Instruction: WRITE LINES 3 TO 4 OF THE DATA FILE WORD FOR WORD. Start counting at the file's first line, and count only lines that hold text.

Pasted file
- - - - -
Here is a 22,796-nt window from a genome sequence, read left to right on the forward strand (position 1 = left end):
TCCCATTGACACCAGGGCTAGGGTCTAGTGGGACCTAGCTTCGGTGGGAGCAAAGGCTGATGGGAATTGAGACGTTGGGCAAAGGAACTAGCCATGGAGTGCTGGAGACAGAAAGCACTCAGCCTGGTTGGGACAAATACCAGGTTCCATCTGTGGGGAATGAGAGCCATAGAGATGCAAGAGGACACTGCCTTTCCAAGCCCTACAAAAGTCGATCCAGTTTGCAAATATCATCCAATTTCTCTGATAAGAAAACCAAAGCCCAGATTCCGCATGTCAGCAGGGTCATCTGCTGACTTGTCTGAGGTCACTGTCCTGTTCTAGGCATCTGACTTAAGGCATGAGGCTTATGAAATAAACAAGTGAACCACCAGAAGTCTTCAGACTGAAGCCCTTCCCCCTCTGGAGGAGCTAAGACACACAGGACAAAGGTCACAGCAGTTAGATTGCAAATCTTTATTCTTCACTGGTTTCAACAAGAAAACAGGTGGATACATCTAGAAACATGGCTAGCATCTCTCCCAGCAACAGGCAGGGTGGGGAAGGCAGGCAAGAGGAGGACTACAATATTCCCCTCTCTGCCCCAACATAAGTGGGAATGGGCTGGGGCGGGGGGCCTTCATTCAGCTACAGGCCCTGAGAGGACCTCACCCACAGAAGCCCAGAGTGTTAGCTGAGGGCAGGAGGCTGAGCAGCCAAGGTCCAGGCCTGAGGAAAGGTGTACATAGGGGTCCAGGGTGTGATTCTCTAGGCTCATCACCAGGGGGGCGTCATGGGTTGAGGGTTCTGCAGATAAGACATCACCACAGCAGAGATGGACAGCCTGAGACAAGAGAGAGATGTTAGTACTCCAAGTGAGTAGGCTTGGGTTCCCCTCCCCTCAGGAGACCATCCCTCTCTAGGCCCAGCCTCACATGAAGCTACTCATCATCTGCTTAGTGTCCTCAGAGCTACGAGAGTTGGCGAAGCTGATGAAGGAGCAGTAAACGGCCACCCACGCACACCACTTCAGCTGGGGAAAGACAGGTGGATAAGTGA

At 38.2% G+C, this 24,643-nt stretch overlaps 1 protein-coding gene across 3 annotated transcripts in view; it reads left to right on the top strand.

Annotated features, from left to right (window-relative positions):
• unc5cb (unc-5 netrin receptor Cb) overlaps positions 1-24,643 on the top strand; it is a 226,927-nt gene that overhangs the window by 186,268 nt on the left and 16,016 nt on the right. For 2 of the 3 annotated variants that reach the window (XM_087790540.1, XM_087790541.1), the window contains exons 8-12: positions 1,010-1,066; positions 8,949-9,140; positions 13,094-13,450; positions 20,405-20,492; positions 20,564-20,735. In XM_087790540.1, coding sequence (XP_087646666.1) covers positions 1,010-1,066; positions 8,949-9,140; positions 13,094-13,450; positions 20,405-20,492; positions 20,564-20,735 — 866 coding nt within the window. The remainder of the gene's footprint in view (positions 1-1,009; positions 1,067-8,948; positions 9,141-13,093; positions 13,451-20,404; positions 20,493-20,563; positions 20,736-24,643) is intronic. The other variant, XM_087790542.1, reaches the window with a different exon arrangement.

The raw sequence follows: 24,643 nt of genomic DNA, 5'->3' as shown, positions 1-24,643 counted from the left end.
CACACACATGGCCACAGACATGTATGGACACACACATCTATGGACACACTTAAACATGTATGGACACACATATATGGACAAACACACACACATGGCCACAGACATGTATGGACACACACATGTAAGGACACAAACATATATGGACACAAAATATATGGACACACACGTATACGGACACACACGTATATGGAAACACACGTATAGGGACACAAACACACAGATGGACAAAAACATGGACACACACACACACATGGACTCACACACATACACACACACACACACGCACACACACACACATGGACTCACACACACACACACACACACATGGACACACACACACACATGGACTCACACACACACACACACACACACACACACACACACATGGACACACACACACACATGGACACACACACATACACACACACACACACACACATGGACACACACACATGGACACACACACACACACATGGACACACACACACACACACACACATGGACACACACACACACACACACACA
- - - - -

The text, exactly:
At 38.2% G+C, this 24,643-nt stretch overlaps 1 protein-coding gene across 3 annotated transcripts in view; it reads left to right on the top strand.

Annotated features, from left to right (window-relative positions):